Coop Denmark ends home deliveries
Danske Coop stop home deliveries due to lack of volumes and profit and terminates the leases on a number of warehouse buildings throughout the country.
Coop is not alone. The closure of the home delivery service was announced almost at the same time as Salling also closed the Føtex stores' delivery service. It has proven to be financially unsustainable for Salling to run home delivery from a warehouse.
“There was a thought that large warehouses would have economies of scale and be cheaper in terms of logistics. But the central warehouse provides a whole extra layer. After all, it's an extra store, just online, to which you have to ship goods and from there to the customers when they have ordered them,” explains Ole Storm Jørgensen, associate professor at Danva Business Academy in a comment to the trade press.
Many struggles with home deliveries
In the UK, the grocery delivery company Getir says it is cutting nearly hundred positions after doing the same in the US. The layoffs will not be as extensive as the 14% global staff reduction at Getir last year.
The job cuts come as startups are switching their focus to sustainable growth and profitability instead of growth at all costs. The food delivery sector, a model known for low margins and fierce competition, has been forced to reassess in a funding environment very different to the pandemic boom.
Getir first entered the UK market in early 2021. Later that year it bought UK rival Weezy, acquiring its four fulfilment centres and 700 employees.
In the UK, Getir delivers food in cities such as Birmingham and Manchester. It recently signed a partnership with the Co-op to deliver products from some of its stores in London.
Globally, Getir operates in Turkey, the Netherlands, Germany, France, Spain, Italy, Portugal and the United States.
Who will crack the code first?
No one, or at least very few supermarket chains, have really found a good model for product deliveries to homes. This applies to all players in Scandinavia, but also in larger markets such as the UK and the USA, it is not easy to achieve profitability for home deliveries.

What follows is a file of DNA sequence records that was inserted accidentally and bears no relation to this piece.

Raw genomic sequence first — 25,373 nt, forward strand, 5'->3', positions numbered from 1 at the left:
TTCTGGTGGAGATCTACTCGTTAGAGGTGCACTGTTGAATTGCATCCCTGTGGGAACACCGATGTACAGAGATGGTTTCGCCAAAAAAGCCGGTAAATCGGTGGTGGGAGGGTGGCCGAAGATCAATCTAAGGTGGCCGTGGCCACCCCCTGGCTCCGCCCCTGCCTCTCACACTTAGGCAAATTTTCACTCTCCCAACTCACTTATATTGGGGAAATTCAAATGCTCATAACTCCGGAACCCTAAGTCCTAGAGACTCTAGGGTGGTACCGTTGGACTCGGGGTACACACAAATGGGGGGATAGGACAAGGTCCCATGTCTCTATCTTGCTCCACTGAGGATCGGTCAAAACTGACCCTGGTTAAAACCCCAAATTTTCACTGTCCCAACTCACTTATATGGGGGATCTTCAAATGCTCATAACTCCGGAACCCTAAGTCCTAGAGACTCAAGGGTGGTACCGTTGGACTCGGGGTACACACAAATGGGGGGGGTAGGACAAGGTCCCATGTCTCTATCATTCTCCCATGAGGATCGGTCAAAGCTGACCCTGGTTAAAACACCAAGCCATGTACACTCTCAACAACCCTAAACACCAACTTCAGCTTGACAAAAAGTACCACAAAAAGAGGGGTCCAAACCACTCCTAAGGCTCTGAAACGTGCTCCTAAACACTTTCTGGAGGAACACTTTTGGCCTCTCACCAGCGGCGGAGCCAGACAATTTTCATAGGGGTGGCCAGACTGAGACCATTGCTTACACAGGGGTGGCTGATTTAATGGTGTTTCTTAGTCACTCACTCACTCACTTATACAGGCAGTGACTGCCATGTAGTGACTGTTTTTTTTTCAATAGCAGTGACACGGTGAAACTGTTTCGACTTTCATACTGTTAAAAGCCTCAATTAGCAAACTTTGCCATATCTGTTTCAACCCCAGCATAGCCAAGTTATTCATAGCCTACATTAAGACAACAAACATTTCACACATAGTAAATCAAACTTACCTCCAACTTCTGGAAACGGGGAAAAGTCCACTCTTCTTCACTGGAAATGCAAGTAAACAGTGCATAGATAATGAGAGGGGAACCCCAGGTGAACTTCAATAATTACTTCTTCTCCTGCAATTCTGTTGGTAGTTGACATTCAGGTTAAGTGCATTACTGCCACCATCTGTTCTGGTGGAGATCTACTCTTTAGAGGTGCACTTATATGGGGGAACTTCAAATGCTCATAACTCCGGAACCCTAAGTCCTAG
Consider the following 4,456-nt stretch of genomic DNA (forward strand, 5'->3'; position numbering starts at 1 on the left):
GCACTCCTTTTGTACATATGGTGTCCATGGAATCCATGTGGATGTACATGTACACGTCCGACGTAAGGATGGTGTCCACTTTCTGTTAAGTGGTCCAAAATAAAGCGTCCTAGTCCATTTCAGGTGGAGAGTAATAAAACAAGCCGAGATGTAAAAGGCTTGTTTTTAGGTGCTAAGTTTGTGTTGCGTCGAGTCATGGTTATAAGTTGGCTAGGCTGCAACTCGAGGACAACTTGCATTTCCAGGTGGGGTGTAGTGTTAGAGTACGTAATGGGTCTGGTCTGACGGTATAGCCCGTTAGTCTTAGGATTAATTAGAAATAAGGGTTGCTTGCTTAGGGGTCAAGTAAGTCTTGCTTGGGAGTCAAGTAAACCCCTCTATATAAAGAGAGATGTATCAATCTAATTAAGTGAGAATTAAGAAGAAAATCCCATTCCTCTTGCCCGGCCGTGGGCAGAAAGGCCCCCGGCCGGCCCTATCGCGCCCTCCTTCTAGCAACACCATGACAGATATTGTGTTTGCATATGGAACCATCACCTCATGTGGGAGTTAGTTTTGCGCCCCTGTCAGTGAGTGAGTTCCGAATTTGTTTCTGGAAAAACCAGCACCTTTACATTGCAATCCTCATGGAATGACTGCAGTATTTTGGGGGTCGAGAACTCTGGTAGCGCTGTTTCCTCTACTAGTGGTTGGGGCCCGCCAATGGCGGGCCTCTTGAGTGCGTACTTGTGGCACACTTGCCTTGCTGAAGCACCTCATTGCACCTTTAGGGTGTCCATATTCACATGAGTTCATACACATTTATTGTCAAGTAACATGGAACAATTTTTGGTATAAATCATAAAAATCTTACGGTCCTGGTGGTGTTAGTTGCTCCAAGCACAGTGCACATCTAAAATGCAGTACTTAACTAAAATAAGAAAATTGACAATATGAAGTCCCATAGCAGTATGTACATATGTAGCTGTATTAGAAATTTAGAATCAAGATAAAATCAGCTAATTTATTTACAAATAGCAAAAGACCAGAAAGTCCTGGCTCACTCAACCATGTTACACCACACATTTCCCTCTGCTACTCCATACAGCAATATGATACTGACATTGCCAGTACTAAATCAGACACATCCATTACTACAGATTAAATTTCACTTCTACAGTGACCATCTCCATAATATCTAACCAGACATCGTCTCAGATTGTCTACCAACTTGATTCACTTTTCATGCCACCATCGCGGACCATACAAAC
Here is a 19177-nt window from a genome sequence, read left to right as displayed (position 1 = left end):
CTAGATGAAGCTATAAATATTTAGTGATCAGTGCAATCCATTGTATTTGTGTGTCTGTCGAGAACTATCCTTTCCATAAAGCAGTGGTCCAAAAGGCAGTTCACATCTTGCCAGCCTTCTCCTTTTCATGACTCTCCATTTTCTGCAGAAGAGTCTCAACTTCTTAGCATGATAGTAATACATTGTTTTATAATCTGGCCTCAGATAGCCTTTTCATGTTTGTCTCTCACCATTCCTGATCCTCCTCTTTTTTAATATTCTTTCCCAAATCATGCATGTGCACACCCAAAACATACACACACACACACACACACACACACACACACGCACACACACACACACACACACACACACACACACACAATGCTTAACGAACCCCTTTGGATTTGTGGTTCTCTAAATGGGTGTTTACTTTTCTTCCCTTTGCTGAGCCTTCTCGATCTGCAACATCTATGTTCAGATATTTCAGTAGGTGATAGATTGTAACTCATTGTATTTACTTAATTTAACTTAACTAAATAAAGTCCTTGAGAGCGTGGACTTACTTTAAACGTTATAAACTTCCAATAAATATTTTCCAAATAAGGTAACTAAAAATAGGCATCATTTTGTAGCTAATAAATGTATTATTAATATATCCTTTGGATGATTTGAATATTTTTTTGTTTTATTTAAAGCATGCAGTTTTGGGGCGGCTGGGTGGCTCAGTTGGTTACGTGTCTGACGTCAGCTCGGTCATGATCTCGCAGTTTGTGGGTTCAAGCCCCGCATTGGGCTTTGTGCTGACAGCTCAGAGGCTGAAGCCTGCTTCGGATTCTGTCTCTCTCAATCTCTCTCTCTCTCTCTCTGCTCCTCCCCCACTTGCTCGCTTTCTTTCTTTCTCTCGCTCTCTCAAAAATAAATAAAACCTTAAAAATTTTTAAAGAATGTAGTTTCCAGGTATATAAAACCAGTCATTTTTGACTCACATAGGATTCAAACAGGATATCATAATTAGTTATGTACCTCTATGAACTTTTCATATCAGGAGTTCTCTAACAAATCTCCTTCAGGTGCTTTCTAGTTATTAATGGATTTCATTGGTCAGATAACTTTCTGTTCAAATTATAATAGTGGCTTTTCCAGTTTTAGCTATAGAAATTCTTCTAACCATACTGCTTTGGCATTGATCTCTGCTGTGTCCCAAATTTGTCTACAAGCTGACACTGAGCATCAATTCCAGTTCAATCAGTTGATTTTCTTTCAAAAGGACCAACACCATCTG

The reason is really simple: if you have to pay for what it costs to deliver the goods outside, the customers would rather go to the store themselves. For many, a visit to the store is also a social thing that many appreciate.
On the demand side, more and more people (but not enough) want to have their groceries delivered to their door. On the other hand, it is difficult to make the delivery of goods economically viable.
Tesco In a special position?
The British supermarket chain Tesco seems to be more on the cutting edge than many others and is increasing the rollout of the Whoosh Rapid Delivery Service. The service offers a range of Tesco's most popular products for delivery in as little as 30 minutes for a fee of £2.99 on orders over £15.
The expansion comes despite other rapid delivery players are reining in their expansion plans – following a weakening in demand for their services that prospered during the pandemic.
For Tesco it seems like a success from the outside, however we do not know the numbers. We will probably have to wait a few months to see what will happen with Woosh Rapid Delivery Service and in other chains in Europe, the USA and elsewhere.
What we know is that home deliveries are an area in which it is not easy to create profitability.